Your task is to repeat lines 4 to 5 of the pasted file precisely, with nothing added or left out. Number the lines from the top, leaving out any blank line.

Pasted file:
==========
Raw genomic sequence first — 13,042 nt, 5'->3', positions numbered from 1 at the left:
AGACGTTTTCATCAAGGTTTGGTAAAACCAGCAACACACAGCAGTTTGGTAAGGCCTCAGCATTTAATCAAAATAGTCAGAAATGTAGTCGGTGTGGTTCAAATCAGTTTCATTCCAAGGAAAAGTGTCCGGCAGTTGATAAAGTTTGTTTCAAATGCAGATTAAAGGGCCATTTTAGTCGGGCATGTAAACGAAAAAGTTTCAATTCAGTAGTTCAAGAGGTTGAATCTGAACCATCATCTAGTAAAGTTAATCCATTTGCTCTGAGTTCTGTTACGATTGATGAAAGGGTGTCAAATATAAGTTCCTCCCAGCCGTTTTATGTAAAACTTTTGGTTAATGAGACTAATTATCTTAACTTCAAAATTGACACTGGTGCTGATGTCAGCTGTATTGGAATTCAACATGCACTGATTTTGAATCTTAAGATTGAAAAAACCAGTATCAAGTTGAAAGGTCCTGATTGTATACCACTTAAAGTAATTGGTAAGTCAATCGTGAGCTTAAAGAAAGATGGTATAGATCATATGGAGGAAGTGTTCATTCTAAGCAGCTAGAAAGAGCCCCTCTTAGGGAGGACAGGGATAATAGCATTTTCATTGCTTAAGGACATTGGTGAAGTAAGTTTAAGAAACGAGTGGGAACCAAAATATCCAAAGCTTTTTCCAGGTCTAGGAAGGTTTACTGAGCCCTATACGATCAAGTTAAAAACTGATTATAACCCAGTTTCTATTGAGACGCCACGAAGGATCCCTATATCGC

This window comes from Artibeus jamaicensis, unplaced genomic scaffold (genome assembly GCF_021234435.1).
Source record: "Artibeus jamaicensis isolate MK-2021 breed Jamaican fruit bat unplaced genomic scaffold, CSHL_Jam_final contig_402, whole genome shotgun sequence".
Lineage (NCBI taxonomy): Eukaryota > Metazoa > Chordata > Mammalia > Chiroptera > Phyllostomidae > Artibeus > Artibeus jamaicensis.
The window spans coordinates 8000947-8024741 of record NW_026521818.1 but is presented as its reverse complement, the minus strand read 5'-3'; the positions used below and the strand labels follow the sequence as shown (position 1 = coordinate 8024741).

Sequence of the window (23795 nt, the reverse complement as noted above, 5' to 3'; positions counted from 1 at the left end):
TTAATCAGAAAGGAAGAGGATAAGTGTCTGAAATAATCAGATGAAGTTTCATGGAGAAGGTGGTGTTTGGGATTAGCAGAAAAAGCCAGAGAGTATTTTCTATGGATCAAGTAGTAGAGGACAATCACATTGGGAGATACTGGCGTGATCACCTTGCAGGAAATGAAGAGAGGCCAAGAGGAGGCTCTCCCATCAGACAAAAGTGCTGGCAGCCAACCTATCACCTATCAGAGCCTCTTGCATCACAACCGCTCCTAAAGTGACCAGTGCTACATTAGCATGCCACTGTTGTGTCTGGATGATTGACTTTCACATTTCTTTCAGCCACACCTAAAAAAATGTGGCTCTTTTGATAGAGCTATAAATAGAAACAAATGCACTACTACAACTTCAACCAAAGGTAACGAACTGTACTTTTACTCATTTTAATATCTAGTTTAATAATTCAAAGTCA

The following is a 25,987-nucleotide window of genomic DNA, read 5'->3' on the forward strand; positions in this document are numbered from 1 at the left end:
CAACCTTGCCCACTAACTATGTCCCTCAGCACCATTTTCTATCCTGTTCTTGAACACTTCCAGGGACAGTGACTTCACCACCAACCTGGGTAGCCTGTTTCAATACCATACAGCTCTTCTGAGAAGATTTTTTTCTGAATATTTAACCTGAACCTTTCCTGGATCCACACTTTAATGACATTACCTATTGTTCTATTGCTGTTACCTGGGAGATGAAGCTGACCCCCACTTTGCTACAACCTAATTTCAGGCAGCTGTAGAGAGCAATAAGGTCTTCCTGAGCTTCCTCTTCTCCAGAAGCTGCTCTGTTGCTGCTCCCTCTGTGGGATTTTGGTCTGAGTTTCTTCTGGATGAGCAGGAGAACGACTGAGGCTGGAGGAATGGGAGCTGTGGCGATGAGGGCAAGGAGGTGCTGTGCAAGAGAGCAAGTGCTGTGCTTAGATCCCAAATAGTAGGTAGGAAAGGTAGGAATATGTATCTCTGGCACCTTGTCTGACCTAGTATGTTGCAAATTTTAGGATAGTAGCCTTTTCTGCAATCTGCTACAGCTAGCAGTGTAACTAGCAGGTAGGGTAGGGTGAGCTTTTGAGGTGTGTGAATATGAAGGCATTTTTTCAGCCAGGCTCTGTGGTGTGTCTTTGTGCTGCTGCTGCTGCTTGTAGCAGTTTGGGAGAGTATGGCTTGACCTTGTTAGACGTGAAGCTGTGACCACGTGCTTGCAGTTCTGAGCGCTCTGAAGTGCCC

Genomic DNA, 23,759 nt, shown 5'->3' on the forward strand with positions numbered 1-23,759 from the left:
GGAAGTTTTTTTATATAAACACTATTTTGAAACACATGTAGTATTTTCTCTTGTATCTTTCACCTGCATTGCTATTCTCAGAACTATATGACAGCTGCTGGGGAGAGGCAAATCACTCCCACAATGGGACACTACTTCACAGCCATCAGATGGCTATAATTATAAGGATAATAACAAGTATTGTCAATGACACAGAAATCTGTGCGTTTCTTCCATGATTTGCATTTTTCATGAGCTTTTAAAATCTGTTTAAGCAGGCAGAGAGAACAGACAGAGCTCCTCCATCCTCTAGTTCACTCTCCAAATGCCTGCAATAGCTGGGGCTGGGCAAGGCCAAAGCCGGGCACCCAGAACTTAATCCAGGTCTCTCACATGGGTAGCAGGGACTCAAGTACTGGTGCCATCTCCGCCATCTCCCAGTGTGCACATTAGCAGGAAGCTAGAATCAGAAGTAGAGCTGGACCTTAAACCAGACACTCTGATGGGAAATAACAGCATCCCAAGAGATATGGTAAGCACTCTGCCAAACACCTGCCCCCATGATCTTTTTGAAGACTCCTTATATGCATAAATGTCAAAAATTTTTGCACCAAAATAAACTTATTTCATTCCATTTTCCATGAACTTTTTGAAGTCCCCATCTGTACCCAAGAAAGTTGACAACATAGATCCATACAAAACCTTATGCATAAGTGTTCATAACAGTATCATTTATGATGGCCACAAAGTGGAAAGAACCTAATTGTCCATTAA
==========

Source record: "Artibeus jamaicensis isolate MK-2021 breed Jamaican fruit bat unplaced genomic scaffold, CSHL_Jam_final contig_402, whole genome shotgun sequence".
Lineage (NCBI taxonomy): Eukaryota > Metazoa > Chordata > Mammalia > Chiroptera > Phyllostomidae > Artibeus > Artibeus jamaicensis.